In mid-April, Austin City Council unanimously adopted the Austin Strategic Mobility Plan (ASMP), the first comprehensive city-wide transportation plan since 1995. Then, in early May, TxDOT unveiled an $8 billion Interstate 35 expansion, in which the Capital Area Metropolitan Planning Organization (CAMPO), on which several Austin City Council members sit, voted to financially contribute $400 million in funding. In a press briefing following the CAMPO board vote, Mayor Steve Adler said, “With tonight’s vote, CAMPO signals to the Texas Transportation Commission that CAMPO and this region are serious about mobility and that fixing I-35 is our number one priority.”
In April, before being undercut by CAMPO, the ASMP was heralded as a multimodal solution for the future. The comprehensive plan presents a series of recommended policies to help guide the city toward the ambitious objective of a 50/50 mode share by 2039 — 50 percent drive-alone, and 50 percent all other modes of transportation, including bikes, transit, walking, and carpooling. Currently, according to the U.S. Census, 74 percent of the Austin community drives alone to work.
The 50/50 goal lies at the heart of the proposal, which prioritizes a cornucopia of projects including road expansions, sidewalk improvements, trail extensions, new bus transit and rail lines, and more bike lanes. The plan suggests that if the 50/50 mode goal is reached, the city could maintain approximately the same number of cars as it has on the road today, despite a forecasted doubling of the population by 2039.
The plan acknowledges that “in order to attract and retain public transportation riders, it is important that the City of Austin and its public transportation providers create a transportation service that can rival the comfort and convenience of individual automobiles.” However, it also only seeks to decrease public transit time from 39.5 to 35.5 minutes while increasing the number of jobs within a 20-minute commute by car. The plan turns to road expansion and high-capacity carpooling within express lanes as a potential solution to increase mobility. It also seeks to eventually increase bike lane interconnection and improve existing sidewalks in Austin; 80 percent of these were considered by the ASMP to be functionally deficient in 2016.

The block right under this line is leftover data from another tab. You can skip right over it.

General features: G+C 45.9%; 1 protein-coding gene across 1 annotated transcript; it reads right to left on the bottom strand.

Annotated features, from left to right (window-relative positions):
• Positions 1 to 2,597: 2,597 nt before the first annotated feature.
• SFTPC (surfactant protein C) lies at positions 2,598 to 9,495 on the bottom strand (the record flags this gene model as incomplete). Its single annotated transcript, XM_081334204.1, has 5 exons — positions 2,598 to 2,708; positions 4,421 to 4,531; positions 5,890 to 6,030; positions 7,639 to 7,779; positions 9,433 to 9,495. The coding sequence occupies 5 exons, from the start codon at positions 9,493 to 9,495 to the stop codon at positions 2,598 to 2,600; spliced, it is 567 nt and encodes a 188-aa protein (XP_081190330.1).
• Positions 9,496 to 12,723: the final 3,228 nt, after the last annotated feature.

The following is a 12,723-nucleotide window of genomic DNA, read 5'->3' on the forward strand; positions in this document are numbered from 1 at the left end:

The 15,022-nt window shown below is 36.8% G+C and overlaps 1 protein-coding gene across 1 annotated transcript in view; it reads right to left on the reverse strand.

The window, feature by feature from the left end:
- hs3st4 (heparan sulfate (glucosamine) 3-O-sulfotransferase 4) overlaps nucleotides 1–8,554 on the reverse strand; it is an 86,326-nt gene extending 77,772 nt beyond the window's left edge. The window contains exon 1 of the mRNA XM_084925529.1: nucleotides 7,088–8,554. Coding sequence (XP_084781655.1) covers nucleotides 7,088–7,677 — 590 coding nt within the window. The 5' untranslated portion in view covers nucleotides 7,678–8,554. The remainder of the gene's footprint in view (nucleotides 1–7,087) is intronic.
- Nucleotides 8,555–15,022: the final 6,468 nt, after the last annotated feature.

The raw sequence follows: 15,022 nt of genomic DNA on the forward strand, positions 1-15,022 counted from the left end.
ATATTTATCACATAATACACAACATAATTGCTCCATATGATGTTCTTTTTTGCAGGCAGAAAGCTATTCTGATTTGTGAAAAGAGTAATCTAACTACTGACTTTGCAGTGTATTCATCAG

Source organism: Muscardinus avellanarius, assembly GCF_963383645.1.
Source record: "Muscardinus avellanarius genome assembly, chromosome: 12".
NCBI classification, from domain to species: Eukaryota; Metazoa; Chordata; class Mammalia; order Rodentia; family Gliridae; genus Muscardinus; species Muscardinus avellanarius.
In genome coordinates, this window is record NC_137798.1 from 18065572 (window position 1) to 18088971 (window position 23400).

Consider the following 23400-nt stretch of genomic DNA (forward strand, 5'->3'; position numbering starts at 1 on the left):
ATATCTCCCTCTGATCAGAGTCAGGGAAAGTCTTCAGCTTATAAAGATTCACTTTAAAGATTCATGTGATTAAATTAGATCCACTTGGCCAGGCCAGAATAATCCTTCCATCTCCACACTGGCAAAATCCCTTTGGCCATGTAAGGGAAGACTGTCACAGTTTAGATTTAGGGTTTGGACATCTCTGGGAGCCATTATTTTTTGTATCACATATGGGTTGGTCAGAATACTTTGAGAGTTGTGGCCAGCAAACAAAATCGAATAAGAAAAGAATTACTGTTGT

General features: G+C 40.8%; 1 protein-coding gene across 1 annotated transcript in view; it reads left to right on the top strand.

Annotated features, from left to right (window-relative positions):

“It feels like a commuter package,” says Dean Almy, director of the graduate program in urban design at The University of Texas at Austin School of Architecture. “I think we have to spin the yarn a different way. I don’t think it is about reducing time. It’s about quality-of-life issues. I think we need a robust, maybe slightly slower, transit system that can move people across the entire grid of the city. I think we need a system that really gets people around the city that is based on the way people want to live and use the city, and it isn’t just about commuting.”
The importance of a transportation plan, given projected population growth, cannot be overstated, and the ASMP is merely a guide — one that lacks the force of land development code and specific funding sources. However, as previously mentioned, a few short weeks after ASMP was adopted, TxDOT unveiled an $8 billion, 30-mile expansion project for the stretch of I-35 that passes through Austin, which would ultimately result in the construction of two levels of underground tunnels. CAMPO approved a $400 million contribution toward the project. Arguably, this signals that the City Council is most interested in the policy recommendations of the ASMP pertaining to the roadway system.
Historically, the question of urban transit within Austin has come down to a question of economics — the bang-for-your-buck factor. In 2000, the first city bond election proposing a light rail system was held. “I think one of the reasons that lost,” Almy says, “was because there was a campaign around it costing too much and doing too little.” Then, in 2016, the subject was brought forward again, but this time with a federal aid package attached. “And that also failed, but not by a lot,” says Almy. “I think that there was some sense of suspicion that the location of the rail route was driven by real estate development factors. Once again, it was a kind of economic strategy on the part of the City Council.”
Considering that Austin has historically approached the issue of mobility, and specifically urban transit, as a question of economics, it seems appropriate to break down the numbers now available in 2019.
In 2014, citizens voted down a proposal to build 9.5 miles of light rail at an estimated capital cost of $1.38 billion, which translates to roughly $145 million per mile. In today’s dollars, and adjusted for inflation, that works out to around $156 million per mile of light rail, or $1.49 billion in total capital cost. TxDOT’s $8 billion 30-mile expansion project for I-35 roughly works out to $266 million per mile. Economically speaking, the region and City of Austin could get 30 miles of light rail for almost half the cost of the I-35 extension at $4.7 billion.
The take-away from the numbers suggests the ASMP plan does not go far enough and is easily overshadowed by bigger congestion projects like the I-35 expansion. The 50/50 goal laid out in ASMP is admirable. However, for half the cost, the region and the City of Austin could go further, and it could begin to frame the question of mobility as a matter of a citizen’s quality of life rather than time spent on the road, alone in a car.
Erin Augustine is web editor of Texas Architect.